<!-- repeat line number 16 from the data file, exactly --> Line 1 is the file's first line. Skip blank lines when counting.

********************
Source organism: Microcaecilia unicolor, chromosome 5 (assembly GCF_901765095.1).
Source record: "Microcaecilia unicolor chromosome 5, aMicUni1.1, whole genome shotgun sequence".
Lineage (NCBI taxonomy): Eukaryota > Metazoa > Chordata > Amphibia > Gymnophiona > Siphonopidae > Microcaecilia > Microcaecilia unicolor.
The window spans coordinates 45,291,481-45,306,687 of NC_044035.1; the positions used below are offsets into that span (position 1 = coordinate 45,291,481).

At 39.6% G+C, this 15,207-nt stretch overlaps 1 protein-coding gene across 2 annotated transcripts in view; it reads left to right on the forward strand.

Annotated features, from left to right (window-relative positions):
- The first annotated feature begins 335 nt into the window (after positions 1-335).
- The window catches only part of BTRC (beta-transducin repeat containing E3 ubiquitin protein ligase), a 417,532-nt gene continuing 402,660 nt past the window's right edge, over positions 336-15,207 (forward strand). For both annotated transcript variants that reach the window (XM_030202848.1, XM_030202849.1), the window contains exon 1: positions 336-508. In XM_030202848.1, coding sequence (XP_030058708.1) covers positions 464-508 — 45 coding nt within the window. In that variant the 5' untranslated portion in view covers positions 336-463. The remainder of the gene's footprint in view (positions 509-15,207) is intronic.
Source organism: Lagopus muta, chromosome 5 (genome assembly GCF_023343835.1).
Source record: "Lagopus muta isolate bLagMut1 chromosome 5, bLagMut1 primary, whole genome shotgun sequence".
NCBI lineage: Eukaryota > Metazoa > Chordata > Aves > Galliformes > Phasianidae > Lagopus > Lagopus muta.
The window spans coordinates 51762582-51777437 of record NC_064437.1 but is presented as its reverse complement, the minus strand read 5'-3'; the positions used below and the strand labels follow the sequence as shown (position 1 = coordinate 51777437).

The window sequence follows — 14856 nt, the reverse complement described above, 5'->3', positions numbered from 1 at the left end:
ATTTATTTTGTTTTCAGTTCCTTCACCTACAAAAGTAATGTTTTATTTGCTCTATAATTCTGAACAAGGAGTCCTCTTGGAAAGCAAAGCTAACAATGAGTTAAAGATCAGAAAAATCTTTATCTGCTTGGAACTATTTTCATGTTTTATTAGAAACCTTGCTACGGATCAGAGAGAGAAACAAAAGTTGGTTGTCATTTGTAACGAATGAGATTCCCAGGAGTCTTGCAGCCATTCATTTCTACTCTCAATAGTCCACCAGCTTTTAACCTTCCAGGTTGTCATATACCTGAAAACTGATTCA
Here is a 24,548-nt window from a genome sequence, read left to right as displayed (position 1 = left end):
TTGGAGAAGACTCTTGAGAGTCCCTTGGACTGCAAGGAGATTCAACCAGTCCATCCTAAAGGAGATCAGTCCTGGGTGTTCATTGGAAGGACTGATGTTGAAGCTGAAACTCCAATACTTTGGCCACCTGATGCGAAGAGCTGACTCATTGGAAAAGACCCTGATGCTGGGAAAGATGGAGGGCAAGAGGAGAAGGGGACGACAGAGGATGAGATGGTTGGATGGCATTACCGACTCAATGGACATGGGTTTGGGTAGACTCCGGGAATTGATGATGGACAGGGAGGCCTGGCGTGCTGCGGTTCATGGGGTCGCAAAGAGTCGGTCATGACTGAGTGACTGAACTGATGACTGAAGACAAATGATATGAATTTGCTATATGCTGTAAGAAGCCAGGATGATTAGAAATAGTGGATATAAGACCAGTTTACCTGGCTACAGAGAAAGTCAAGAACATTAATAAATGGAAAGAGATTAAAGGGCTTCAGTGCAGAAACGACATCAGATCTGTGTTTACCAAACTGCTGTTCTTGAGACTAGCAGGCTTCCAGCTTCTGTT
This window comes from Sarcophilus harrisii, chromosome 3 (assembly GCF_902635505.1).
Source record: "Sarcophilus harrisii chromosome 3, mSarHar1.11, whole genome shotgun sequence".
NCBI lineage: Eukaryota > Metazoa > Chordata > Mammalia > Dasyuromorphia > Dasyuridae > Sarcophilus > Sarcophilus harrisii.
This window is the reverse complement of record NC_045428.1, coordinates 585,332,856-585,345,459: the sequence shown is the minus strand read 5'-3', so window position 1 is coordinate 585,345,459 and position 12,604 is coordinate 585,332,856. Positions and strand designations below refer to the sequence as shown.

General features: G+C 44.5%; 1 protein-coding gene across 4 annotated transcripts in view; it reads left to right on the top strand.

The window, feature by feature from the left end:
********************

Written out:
TTGGAGAAGACTCTTGAGAGTCCCTTGGACTGCAAGGAGATTCAACCAGTCCATCCTAAAGGAGATCAGTCCTGGGTGTTCATTGGAAGGACTGATGTTGAAGCTGAAACTCCAATACTTTGGCCACCTGATGCGAAGAGCTGACTCATTGGAAAAGACCCTGATGCTGGGAAAGATGGAGGGCAAGAGGAGAAGGGGACGACAGAGGATGAGATGGTTGGATGGCATTACCGACTCAATGGACATGGGTTTGGGTAGACTCCGGGAATTGATGATGGACAGGGAGGCCTGGCGTGCTGCGGTTCATGGGGTCGCAAAGAGTCGGTCATGACTGAGTGACTGAACTGATGACTGAAGACAAATGATATGAATTTGCTATATGCTGTAAGAAGCCAGGATGATTAGAAATAGTGGATATAAGACCAGTTTACCTGGCTACAGAGAAAGTCAAGAACATTAATAAATGGAAAGAGATTAAAGGGCTTCAGTGCAGAAACGACATCAGATCTGTGTTTACCAAACTGCTGTTCTTGAGACTAGCAGGCTTCCAGCTTCTGTT